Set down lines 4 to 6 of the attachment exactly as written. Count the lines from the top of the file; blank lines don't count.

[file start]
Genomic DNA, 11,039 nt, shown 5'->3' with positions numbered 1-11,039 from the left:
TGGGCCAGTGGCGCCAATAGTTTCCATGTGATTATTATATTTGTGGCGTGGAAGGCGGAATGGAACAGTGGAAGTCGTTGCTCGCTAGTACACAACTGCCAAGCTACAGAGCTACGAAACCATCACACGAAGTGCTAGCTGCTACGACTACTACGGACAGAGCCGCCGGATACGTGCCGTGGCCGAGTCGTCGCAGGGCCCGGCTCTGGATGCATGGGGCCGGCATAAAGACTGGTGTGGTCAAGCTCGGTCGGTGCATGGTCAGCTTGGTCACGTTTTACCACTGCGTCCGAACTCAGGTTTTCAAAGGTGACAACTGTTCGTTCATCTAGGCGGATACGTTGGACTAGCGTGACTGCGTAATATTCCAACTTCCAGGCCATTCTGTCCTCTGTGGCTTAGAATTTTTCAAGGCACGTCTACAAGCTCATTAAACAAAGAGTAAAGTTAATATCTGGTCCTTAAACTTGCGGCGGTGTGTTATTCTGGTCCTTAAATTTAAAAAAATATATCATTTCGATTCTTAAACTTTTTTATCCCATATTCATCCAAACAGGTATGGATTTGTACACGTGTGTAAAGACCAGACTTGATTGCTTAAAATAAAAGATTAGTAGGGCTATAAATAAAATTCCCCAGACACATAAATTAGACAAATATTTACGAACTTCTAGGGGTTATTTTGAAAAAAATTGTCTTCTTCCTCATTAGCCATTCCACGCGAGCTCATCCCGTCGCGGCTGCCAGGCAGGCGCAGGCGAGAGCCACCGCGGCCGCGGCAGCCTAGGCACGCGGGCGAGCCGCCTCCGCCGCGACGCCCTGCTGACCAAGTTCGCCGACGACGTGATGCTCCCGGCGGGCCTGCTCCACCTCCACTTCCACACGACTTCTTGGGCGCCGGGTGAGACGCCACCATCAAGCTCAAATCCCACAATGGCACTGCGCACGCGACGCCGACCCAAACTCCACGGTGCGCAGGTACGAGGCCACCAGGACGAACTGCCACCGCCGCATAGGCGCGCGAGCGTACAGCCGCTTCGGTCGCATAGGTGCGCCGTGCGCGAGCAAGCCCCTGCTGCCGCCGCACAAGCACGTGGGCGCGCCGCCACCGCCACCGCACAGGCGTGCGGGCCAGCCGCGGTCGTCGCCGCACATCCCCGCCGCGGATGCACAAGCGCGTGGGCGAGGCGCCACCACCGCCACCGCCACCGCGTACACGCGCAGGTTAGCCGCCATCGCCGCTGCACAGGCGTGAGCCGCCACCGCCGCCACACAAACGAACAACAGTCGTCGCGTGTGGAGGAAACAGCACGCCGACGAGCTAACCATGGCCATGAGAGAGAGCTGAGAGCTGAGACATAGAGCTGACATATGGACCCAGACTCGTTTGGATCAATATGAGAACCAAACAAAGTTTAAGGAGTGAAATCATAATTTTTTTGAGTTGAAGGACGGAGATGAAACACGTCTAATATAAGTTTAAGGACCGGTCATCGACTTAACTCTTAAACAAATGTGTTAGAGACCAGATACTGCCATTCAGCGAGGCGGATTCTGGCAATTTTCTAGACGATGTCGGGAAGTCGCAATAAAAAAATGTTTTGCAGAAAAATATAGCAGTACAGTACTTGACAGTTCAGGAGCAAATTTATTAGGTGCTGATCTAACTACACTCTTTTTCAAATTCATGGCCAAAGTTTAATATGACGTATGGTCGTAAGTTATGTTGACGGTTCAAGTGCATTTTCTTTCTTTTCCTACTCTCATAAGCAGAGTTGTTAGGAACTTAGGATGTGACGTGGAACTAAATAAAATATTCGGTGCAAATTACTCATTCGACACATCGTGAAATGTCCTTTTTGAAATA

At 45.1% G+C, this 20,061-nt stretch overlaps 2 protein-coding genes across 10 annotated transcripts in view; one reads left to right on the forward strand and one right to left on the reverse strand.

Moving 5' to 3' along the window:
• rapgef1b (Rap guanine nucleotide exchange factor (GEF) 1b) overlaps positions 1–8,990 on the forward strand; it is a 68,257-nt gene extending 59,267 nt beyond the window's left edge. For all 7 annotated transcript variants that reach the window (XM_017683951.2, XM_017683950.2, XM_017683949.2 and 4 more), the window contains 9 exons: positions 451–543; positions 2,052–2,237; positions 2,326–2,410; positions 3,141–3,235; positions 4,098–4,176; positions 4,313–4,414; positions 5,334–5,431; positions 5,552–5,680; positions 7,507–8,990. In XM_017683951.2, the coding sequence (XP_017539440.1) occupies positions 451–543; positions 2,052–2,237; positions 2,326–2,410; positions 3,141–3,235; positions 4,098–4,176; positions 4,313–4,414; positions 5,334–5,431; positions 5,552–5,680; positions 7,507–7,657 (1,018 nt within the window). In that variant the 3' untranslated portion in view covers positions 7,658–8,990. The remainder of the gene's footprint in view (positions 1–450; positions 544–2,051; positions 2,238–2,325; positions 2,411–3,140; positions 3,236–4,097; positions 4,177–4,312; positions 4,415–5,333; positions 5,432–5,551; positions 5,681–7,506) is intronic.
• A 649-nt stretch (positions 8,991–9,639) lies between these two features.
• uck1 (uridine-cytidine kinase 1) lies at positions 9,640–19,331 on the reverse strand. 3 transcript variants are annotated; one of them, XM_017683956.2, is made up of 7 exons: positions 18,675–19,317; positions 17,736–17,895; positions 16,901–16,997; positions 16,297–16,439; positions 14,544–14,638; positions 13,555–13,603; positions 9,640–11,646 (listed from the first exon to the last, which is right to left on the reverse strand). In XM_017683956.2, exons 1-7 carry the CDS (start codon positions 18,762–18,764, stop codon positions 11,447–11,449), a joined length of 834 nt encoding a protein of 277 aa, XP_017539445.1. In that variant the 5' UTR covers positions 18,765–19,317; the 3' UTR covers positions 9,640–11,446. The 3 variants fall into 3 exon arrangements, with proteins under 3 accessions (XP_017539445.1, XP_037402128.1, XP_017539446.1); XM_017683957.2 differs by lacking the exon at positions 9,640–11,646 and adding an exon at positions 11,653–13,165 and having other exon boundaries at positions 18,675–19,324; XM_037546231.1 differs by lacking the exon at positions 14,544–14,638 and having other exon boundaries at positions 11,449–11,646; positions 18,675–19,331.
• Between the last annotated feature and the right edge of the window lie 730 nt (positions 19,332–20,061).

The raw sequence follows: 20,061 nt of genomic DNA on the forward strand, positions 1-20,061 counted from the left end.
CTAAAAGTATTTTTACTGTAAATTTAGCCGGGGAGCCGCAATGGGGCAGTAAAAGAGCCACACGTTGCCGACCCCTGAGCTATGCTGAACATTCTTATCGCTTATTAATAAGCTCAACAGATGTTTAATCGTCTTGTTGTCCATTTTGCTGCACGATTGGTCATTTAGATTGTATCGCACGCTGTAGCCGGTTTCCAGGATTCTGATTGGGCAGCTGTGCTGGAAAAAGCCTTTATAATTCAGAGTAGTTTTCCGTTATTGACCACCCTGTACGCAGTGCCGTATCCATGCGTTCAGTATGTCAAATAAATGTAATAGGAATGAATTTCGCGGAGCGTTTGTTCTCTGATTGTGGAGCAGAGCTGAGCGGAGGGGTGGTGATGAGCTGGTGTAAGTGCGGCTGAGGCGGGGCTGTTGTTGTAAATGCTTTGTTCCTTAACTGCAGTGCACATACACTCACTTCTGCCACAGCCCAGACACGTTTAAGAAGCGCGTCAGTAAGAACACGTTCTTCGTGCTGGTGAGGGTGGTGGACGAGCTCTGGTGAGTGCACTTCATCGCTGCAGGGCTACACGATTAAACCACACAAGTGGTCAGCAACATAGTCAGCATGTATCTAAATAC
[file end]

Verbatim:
Moving 5' to 3' along the window:
• rapgef1b (Rap guanine nucleotide exchange factor (GEF) 1b) overlaps positions 1–8,990 on the forward strand; it is a 68,257-nt gene extending 59,267 nt beyond the window's left edge. For all 7 annotated transcript variants that reach the window (XM_017683951.2, XM_017683950.2, XM_017683949.2 and 4 more), the window contains 9 exons: positions 451–543; positions 2,052–2,237; positions 2,326–2,410; positions 3,141–3,235; positions 4,098–4,176; positions 4,313–4,414; positions 5,334–5,431; positions 5,552–5,680; positions 7,507–8,990. In XM_017683951.2, the coding sequence (XP_017539440.1) occupies positions 451–543; positions 2,052–2,237; positions 2,326–2,410; positions 3,141–3,235; positions 4,098–4,176; positions 4,313–4,414; positions 5,334–5,431; positions 5,552–5,680; positions 7,507–7,657 (1,018 nt within the window). In that variant the 3' untranslated portion in view covers positions 7,658–8,990. The remainder of the gene's footprint in view (positions 1–450; positions 544–2,051; positions 2,238–2,325; positions 2,411–3,140; positions 3,236–4,097; positions 4,177–4,312; positions 4,415–5,333; positions 5,432–5,551; positions 5,681–7,506) is intronic.
• A 649-nt stretch (positions 8,991–9,639) lies between these two features.